Author(s): Gait MJ
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Abstract Improving the delivery of synthetic oligonucleotides and their analogues into cells is an important goal in the full development of antisense technology for control of gene expression in cell culture and in vivo. This review describes the harnessing of certain peptides, either as noncovalent complexes or as covalent conjugates, to enhance the delivery of antisense oligonucleotides into cells and/or to affect their cell localization. Phosphodiester and phosphorothioate oligonucleotides are included as well as peptide nucleic acids (PNAs), analogues of oligonucleotides where the negatively charged phosphate backbone is replaced by a neutral amide linkage. This review contains a critical evaluation of claims for certain peptide-oligonucleotide conjugates to translocate into cultured cells by a non-energy-dependent nonendosomal route. In addition, the available evidence for the utility of stable versus nonstable linkages between peptide and oligonucleotide or PNA is discussed.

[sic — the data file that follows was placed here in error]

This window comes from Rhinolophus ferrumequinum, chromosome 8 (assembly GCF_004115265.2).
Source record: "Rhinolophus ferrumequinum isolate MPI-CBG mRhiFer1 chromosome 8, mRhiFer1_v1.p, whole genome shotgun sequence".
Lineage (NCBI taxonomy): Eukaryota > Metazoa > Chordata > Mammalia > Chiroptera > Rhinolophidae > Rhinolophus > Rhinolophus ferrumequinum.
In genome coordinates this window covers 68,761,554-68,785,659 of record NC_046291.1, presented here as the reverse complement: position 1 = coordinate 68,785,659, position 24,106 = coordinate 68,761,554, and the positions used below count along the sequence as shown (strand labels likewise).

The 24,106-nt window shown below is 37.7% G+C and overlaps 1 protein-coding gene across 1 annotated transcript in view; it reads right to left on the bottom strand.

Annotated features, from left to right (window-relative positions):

This article was published in Cell Mol Life Sci
and referenced in Journal of Stem Cell Research & Therapy